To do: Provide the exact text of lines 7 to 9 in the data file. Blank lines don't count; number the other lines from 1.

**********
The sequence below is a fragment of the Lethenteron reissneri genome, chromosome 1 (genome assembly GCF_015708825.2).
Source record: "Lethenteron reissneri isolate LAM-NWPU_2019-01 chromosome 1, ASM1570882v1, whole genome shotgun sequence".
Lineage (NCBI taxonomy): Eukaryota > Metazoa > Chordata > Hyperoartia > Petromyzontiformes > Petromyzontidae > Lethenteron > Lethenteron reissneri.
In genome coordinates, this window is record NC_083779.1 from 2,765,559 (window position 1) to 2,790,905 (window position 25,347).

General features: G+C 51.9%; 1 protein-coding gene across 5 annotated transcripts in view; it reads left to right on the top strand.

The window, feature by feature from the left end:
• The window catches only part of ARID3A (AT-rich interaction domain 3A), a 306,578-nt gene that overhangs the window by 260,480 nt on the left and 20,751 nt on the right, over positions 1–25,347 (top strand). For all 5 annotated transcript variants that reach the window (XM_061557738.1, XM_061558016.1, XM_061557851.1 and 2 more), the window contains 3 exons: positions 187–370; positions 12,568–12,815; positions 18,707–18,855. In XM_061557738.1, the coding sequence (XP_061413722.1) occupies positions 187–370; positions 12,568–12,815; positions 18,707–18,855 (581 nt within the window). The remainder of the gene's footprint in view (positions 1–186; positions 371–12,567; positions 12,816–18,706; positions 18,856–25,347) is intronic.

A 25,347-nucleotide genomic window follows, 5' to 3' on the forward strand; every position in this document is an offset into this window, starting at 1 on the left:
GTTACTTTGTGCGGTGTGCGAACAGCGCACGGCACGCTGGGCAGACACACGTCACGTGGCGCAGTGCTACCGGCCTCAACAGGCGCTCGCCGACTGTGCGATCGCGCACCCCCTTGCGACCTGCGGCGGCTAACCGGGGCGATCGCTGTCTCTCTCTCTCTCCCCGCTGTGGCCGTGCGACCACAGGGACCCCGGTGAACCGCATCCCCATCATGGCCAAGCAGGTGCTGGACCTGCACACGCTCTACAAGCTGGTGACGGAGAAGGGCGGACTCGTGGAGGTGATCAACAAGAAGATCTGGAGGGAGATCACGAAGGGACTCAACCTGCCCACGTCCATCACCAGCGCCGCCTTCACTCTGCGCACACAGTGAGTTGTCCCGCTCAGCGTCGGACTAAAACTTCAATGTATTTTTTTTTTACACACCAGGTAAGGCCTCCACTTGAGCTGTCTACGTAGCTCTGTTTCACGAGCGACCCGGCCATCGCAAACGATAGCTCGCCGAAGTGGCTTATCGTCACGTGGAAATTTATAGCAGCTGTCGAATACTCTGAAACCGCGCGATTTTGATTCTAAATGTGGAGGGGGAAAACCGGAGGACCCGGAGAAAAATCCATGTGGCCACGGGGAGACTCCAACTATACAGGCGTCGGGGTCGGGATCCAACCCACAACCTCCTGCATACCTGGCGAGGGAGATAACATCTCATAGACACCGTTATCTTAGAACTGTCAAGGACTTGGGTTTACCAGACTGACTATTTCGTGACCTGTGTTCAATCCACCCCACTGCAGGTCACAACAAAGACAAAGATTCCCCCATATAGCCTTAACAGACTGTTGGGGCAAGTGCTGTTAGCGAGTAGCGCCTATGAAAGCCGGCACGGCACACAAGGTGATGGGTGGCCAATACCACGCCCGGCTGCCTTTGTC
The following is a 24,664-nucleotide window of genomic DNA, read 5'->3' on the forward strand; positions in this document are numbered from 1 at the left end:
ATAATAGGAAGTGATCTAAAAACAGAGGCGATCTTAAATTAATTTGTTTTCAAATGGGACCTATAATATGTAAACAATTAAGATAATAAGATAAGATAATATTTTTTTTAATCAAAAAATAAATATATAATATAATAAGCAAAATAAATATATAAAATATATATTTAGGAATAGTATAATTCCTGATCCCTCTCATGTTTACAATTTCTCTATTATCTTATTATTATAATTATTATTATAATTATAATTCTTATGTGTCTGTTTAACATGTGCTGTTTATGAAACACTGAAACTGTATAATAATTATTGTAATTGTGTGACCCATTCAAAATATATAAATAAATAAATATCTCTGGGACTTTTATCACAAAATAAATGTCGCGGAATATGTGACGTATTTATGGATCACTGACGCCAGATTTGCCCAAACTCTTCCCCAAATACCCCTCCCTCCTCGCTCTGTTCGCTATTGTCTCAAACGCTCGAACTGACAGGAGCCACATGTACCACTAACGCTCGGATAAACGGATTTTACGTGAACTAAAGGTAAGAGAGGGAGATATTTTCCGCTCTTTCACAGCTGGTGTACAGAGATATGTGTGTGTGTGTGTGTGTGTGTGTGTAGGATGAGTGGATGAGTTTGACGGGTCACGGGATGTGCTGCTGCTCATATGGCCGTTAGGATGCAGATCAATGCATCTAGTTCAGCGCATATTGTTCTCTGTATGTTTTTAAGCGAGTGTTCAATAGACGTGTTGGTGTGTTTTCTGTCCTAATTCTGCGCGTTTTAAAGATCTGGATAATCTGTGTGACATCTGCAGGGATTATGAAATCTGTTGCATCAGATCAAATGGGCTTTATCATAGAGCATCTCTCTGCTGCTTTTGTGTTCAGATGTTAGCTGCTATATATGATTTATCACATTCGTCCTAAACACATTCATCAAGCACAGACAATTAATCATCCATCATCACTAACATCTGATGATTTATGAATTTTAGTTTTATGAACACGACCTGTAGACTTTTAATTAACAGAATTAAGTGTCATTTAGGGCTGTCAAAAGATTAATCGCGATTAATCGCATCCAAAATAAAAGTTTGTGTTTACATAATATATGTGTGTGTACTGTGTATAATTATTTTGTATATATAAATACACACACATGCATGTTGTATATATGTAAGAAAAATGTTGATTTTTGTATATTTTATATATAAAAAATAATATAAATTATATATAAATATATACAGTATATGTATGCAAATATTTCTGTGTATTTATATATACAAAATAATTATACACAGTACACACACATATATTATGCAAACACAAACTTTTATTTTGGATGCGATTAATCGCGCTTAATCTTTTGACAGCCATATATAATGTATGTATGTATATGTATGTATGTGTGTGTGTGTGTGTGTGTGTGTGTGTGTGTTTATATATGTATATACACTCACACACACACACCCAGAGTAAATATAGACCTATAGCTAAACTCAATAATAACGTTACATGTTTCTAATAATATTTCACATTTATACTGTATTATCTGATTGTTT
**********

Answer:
• The window catches only part of ARID3A (AT-rich interaction domain 3A), a 306,578-nt gene that overhangs the window by 260,480 nt on the left and 20,751 nt on the right, over positions 1–25,347 (top strand). For all 5 annotated transcript variants that reach the window (XM_061557738.1, XM_061558016.1, XM_061557851.1 and 2 more), the window contains 3 exons: positions 187–370; positions 12,568–12,815; positions 18,707–18,855. In XM_061557738.1, the coding sequence (XP_061413722.1) occupies positions 187–370; positions 12,568–12,815; positions 18,707–18,855 (581 nt within the window). The remainder of the gene's footprint in view (positions 1–186; positions 371–12,567; positions 12,816–18,706; positions 18,856–25,347) is intronic.

A 25,347-nucleotide genomic window follows, 5' to 3' on the forward strand; every position in this document is an offset into this window, starting at 1 on the left:
GTTACTTTGTGCGGTGTGCGAACAGCGCACGGCACGCTGGGCAGACACACGTCACGTGGCGCAGTGCTACCGGCCTCAACAGGCGCTCGCCGACTGTGCGATCGCGCACCCCCTTGCGACCTGCGGCGGCTAACCGGGGCGATCGCTGTCTCTCTCTCTCTCCCCGCTGTGGCCGTGCGACCACAGGGACCCCGGTGAACCGCATCCCCATCATGGCCAAGCAGGTGCTGGACCTGCACACGCTCTACAAGCTGGTGACGGAGAAGGGCGGACTCGTGGAGGTGATCAACAAGAAGATCTGGAGGGAGATCACGAAGGGACTCAACCTGCCCACGTCCATCACCAGCGCCGCCTTCACTCTGCGCACACAGTGAGTTGTCCCGCTCAGCGTCGGACTAAAACTTCAATGTATTTTTTTTTTACACACCAGGTAAGGCCTCCACTTGAGCTGTCTACGTAGCTCTGTTTCACGAGCGACCCGGCCATCGCAAACGATAGCTCGCCGAAGTGGCTTATCGTCACGTGGAAATTTATAGCAGCTGTCGAATACTCTGAAACCGCGCGATTTTGATTCTAAATGTGGAGGGGGAAAACCGGAGGACCCGGAGAAAAATCCATGTGGCCACGGGGAGACTCCAACTATACAGGCGTCGGGGTCGGGATCCAACCCACAACCTCCTGCATACCTGGCGAGGGAGATAACATCTCATAGACACCGTTATCTTAGAACTGTCAAGGACTTGGGTTTACCAGACTGACTATTTCGTGACCTGTGTTCAATCCACCCCACTGCAGGTCACAACAAAGACAAAGATTCCCCCATATAGCCTTAACAGACTGTTGGGGCAAGTGCTGTTAGCGAGTAGCGCCTATGAAAGCCGGCACGGCACACAAGGTGATGGGTGGCCAATACCACGCCCGGCTGCCTTTGTC